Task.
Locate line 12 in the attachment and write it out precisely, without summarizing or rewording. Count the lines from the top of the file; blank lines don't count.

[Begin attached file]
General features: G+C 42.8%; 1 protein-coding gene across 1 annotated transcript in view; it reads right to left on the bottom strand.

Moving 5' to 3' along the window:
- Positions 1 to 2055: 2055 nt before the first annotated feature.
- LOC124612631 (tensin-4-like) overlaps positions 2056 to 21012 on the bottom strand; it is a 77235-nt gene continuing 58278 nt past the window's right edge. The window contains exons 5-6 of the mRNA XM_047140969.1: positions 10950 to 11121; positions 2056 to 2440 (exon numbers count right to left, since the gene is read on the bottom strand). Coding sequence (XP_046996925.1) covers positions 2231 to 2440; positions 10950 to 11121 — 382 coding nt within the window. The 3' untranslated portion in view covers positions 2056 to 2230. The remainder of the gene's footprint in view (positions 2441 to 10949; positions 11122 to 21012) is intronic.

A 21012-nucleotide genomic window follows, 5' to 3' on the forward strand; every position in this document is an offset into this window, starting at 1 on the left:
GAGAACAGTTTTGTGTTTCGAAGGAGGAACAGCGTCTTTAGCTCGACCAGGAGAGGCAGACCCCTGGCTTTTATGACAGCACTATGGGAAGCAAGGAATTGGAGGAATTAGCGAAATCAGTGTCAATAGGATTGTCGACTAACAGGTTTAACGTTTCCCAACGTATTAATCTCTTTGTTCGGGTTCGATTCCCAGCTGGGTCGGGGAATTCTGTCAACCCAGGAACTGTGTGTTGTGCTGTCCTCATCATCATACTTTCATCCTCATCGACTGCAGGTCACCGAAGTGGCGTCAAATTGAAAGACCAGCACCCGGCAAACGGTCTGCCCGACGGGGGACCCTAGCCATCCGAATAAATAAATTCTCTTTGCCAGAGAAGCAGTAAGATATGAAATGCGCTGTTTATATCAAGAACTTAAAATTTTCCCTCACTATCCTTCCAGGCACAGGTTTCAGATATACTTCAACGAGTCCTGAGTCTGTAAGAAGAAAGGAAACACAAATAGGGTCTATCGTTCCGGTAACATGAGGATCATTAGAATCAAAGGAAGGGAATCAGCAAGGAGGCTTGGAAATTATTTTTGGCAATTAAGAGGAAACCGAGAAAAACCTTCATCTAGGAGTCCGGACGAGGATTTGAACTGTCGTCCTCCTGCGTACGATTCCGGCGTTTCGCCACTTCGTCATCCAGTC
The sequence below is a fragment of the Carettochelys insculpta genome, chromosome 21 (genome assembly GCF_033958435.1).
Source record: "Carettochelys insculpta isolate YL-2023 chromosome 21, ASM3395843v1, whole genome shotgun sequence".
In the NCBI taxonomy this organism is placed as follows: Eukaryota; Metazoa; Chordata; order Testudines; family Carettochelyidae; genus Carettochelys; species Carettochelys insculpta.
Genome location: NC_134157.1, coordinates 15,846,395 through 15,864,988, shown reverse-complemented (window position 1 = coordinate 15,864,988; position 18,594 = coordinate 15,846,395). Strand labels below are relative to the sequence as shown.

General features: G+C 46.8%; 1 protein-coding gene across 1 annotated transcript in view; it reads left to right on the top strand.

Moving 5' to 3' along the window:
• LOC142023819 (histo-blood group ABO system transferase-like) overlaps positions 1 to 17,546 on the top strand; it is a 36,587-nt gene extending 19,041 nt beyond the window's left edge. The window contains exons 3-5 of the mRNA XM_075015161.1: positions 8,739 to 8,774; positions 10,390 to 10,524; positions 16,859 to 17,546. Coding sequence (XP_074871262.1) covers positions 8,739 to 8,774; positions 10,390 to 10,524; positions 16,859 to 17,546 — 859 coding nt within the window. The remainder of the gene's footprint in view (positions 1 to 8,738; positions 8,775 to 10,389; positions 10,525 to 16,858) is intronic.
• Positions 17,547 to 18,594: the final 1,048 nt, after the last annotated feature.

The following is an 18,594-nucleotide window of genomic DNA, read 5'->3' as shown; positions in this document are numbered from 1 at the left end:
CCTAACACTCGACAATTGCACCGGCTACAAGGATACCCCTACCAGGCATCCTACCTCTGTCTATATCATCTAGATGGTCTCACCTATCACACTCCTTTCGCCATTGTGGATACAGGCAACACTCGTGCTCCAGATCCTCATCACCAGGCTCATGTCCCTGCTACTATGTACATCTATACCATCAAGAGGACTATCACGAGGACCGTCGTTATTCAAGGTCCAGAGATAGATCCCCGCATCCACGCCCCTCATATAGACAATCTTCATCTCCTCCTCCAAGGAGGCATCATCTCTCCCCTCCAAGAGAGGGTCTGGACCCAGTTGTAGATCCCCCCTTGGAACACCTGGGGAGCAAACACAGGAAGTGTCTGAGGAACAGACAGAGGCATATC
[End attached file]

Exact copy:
Moving 5' to 3' along the window: